Canada's Improving Environmental Indicators
April 27, 2004
Despite gloomy portrayals, Canada's environment has made improved tremendously over the past 30 years, says the Fraser Institute.
The trend, says Fraser, has been driven by economic growth and technological advancements. As society progresses, it develops both a higher level of environmental awareness and a greater ability to protect the environment. Moreover, many Canadians are unaware that the majority of environmental trends have been positive for decades:
- Between 1974 and 1999, ambient levels of carbon monoxide and sulfur dioxide have fallen by 83 percent and 72 percent.
- Levels of DDE (a chemical byproduct of DDT) and PCB (Polychlorinated Biphenyls) have dropped by at least 80 and 85 percent, respectively, in each of the Great Lakes over the last three decades.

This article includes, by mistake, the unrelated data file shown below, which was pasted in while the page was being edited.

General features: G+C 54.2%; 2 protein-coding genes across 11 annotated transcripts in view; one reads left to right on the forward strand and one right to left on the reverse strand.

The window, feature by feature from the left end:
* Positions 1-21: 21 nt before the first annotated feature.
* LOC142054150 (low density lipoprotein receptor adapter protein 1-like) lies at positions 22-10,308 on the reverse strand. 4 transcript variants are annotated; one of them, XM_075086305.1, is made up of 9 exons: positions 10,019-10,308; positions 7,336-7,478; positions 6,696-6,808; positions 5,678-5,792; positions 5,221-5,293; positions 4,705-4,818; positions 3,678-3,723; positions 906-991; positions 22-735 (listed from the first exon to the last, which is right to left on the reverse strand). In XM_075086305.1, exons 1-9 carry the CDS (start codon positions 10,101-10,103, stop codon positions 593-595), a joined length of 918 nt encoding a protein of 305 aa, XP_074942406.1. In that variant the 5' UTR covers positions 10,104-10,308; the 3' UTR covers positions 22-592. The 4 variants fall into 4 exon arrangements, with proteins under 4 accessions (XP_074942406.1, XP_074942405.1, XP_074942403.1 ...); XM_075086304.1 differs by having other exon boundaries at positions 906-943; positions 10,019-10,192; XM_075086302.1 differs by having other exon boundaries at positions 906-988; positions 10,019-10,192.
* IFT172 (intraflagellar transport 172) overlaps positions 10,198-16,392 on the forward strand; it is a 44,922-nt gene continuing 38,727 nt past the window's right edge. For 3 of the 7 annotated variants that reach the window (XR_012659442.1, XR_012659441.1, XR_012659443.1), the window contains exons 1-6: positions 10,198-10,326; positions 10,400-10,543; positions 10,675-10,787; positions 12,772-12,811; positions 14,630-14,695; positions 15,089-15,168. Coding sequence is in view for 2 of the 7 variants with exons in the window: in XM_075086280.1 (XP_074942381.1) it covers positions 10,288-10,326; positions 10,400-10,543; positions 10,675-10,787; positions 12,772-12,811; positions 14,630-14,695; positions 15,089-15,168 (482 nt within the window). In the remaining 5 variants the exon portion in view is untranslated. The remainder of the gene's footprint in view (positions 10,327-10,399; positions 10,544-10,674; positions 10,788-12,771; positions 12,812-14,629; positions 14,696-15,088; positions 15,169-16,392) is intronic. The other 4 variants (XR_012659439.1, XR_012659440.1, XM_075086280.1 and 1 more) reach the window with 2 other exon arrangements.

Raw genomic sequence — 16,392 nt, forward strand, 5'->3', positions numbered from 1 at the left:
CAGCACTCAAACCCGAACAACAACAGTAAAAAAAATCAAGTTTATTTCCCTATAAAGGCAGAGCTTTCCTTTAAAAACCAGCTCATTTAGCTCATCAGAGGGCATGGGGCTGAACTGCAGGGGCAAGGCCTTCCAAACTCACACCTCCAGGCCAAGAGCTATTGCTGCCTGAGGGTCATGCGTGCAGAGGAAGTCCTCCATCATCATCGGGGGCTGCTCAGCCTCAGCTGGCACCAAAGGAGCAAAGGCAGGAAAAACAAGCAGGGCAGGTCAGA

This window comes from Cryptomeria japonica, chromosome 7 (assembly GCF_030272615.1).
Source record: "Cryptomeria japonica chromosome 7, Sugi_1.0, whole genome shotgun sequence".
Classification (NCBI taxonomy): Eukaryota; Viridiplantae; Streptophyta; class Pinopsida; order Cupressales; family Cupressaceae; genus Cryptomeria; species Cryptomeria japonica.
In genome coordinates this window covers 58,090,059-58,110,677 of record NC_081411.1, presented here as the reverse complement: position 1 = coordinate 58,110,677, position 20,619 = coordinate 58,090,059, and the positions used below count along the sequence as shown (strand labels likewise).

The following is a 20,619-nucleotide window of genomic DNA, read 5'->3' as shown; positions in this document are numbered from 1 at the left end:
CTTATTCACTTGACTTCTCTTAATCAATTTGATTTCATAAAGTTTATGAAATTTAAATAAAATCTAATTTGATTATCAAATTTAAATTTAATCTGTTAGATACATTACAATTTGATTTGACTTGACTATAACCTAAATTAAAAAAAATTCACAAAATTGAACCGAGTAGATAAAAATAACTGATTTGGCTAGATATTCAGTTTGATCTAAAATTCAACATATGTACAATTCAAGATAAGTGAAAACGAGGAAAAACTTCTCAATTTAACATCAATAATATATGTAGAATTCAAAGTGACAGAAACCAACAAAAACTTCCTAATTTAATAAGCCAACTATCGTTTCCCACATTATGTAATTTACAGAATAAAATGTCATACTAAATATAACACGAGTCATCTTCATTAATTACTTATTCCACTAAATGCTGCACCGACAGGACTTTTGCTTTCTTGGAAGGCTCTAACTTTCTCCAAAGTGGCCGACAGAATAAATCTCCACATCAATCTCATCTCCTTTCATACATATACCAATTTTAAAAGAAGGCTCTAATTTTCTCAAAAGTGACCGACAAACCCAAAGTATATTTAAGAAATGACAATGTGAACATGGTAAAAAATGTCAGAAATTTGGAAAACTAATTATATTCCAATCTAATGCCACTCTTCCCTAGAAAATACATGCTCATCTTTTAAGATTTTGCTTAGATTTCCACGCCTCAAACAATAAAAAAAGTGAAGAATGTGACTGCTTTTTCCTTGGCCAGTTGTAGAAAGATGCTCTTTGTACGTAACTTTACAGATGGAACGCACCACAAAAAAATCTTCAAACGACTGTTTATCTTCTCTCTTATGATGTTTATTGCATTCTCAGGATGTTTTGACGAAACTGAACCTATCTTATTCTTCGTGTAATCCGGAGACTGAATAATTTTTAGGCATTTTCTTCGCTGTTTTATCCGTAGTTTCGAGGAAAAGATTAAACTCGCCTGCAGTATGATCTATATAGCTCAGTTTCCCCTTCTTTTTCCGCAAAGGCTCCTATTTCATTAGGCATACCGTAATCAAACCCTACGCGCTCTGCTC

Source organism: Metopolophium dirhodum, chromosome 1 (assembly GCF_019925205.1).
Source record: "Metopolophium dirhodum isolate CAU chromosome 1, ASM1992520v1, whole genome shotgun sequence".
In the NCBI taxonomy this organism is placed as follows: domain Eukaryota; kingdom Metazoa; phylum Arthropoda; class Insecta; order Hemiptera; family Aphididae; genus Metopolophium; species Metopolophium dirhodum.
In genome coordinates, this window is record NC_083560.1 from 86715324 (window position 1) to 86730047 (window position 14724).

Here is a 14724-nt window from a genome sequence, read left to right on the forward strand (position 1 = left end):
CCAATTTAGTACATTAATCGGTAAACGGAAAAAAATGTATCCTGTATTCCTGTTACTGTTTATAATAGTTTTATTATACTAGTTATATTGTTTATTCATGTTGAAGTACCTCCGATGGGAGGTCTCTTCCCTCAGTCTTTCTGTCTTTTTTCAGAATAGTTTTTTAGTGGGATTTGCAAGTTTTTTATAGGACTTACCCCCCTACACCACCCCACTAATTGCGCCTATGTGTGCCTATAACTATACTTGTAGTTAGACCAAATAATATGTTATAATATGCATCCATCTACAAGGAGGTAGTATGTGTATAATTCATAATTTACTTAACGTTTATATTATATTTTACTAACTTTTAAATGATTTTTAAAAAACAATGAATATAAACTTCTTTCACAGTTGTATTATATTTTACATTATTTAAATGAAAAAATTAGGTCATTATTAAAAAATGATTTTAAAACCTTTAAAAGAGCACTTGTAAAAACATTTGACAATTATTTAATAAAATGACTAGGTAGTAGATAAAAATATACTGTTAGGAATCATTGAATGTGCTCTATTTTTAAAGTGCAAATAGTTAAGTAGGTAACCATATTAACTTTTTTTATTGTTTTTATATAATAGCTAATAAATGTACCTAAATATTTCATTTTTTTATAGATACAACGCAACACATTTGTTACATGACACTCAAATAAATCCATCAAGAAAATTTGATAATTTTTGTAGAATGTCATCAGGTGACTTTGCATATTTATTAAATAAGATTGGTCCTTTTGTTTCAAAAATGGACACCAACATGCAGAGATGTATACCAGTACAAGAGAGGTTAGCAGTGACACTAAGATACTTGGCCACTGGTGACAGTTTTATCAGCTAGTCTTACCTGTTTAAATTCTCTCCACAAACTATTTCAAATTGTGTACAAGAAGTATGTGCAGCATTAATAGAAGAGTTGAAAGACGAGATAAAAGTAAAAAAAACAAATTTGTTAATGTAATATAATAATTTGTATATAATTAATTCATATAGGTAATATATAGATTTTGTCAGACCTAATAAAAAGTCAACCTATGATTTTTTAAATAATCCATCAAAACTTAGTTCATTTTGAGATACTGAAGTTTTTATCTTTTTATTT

- Though harvest volume has increased, Canadian forests are not disappearing and in fact have grown by 4 percent in volume since 1979.
Though some would use scare tactics to garner support for an ever-expanding regulatory state, the reality is that progress so far has been overwhelmingly positive. Such progress is likely to occur in developing countries as they open themselves up to free trade, acquire advanced technologies, and develop the wealth necessary to afford environmental improvements, says Fraser.
Source: Liv Fredricksen and Kenneth Green, "The Case for Environmental Optimism", Fraser Forum, The Fraser Institute, January 2004.
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